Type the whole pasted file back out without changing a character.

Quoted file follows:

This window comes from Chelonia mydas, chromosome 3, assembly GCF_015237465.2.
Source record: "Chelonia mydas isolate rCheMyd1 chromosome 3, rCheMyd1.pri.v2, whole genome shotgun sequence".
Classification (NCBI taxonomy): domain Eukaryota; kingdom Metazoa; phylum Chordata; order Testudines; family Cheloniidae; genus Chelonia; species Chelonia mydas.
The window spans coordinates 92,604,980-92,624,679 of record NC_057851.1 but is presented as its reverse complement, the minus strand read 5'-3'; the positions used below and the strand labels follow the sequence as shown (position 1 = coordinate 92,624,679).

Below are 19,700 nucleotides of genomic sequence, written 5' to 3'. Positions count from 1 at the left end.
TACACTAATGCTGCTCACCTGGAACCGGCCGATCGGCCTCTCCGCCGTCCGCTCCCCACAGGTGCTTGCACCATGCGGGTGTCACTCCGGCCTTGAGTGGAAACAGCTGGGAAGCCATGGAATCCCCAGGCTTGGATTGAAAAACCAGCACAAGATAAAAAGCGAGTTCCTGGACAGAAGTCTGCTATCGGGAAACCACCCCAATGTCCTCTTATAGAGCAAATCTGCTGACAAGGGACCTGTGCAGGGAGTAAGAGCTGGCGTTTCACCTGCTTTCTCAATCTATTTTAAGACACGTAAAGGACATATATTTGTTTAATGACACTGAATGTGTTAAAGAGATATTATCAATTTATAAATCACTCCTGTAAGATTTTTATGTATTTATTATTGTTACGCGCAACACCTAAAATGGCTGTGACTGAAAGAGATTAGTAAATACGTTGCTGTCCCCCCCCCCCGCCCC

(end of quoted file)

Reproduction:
This window comes from Chelonia mydas, chromosome 3, assembly GCF_015237465.2.
Source record: "Chelonia mydas isolate rCheMyd1 chromosome 3, rCheMyd1.pri.v2, whole genome shotgun sequence".
Classification (NCBI taxonomy): domain Eukaryota; kingdom Metazoa; phylum Chordata; order Testudines; family Cheloniidae; genus Chelonia; species Chelonia mydas.
The window spans coordinates 92,604,980-92,624,679 of record NC_057851.1 but is presented as its reverse complement, the minus strand read 5'-3'; the positions used below and the strand labels follow the sequence as shown (position 1 = coordinate 92,624,679).

Below are 19,700 nucleotides of genomic sequence, written 5' to 3'. Positions count from 1 at the left end.
TACACTAATGCTGCTCACCTGGAACCGGCCGATCGGCCTCTCCGCCGTCCGCTCCCCACAGGTGCTTGCACCATGCGGGTGTCACTCCGGCCTTGAGTGGAAACAGCTGGGAAGCCATGGAATCCCCAGGCTTGGATTGAAAAACCAGCACAAGATAAAAAGCGAGTTCCTGGACAGAAGTCTGCTATCGGGAAACCACCCCAATGTCCTCTTATAGAGCAAATCTGCTGACAAGGGACCTGTGCAGGGAGTAAGAGCTGGCGTTTCACCTGCTTTCTCAATCTATTTTAAGACACGTAAAGGACATATATTTGTTTAATGACACTGAATGTGTTAAAGAGATATTATCAATTTATAAATCACTCCTGTAAGATTTTTATGTATTTATTATTGTTACGCGCAACACCTAAAATGGCTGTGACTGAAAGAGATTAGTAAATACGTTGCTGTCCCCCCCCCCCGCCCC